A club great

Kevin Beattie was an English professional footballer who played at both professional and international levels, mostly as a centre-half.

He spent the majority of his playing career at Ipswich Town, with whom he won both the FA Cup and the UEFA Cup and was also named the inaugural Professional Footballers’ Association Young Player of the Year at the end of the 1972–73 season, also featuring in the film Escape to Victory alongside many of his Ipswich teammates.

Beattie has been called Ipswich Town’s best ever player by many pundits and polls. Former Ipswich (and later England) manager Bobby Robson called him the best England player he had seen.

Image Courtesy of EADT

Career highs

“Beat” arrived at Portman Road as a 15 year old and progressed through the youth ranks, making his debut against Manchester United in 1972.

Beattie went on to make 296 appearances for the club, scoring 32 goals and consistently finished at the top of supporters’ polls as Ipswich Town’s top player of all time.

He was a PFA Young Player of the Year, an FA Cup and Uefa Cup winner and won nine caps for England.

Off the pitch, Beattie featured in the 1981 film Escape to Victory. His skills were shown on the pitch as the body double for Michael Caine’s prisoner-of-war character, and the two became friends. Beattie had a cooler relationship with fellow co-star Sylvester Stallone however, later saying “There weren’t too many that got on that well with him and after I beat him in an arm wrestle — first my right arm and then my left – he didn’t speak to me again”.

The beast

Beattie was renowned for his strength, the nickname “Beast” reflecting that, but also his quality on the ball. Robson also described him as “the quickest defender I ever saw … with a left foot like a howitzer”.

At Colchester, Perry Groves noted that Beattie’s only shortcoming appeared to be his inability to throw the ball far, stating, “even into his thirties and with his knees all shot, he was still the quickest player at the club over ten yards by a long way.”  Groves also recalls Robson’s summary of Beattie’s strengths as a player:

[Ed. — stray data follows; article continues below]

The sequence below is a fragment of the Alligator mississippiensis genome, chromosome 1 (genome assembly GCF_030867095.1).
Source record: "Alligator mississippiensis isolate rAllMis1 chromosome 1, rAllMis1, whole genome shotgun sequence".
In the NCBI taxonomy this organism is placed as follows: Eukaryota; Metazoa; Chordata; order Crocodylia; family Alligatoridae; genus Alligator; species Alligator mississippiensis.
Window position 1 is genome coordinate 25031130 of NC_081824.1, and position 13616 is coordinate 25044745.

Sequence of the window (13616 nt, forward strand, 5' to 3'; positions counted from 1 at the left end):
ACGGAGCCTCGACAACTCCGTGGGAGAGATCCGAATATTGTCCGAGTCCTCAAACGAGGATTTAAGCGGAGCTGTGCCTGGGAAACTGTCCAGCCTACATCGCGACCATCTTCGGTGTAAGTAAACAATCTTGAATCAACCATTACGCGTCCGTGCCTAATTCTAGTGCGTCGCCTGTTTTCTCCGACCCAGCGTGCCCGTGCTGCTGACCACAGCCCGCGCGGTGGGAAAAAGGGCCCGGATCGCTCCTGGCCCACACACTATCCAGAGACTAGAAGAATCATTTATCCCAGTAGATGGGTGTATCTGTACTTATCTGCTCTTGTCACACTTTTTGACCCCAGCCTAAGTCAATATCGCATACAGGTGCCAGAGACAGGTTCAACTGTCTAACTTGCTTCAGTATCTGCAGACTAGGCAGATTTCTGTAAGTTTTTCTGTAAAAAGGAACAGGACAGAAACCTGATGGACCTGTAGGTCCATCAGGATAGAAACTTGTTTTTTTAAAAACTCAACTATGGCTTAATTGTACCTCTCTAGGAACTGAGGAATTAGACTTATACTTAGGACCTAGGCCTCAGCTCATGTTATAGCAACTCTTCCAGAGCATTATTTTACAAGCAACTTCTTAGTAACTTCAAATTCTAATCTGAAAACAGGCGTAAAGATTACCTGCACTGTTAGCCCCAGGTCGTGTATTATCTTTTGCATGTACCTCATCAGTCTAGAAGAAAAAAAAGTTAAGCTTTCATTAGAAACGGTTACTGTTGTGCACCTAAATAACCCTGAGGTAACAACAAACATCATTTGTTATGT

“What a player the boy was… He could climb higher than the crossbar and still head the ball down. He had the sweetest left foot I’ve ever seen and could hit 60-yard passes, without looking, that eliminated six opposition players from the game. He had the strength of a tank, was lightning quick and he could tackle.”

Bacon and eggs

During his years with Ipswich, Beattie formed a central defensive partnership with Allan Hunter. Robson described them as ‘Bacon and eggs’, and when interviewed in 2018, Hunter talked about their partnership, saying:

“We just gelled and if I went and done things to attack the ball he was always behind me – and vice-versa. We didn’t need to work at it because it was something that came naturally … We were just a good partnership … me and Beat would be sitting on the other side of a room from each other and we would know what the other was thinking because there were times I would, or he would, burst out laughing and the boys would say, what you bloody laughing at? And we would say “mind your own business” … It helped on the field because we didn’t even have to talk because we knew each other’s play.”


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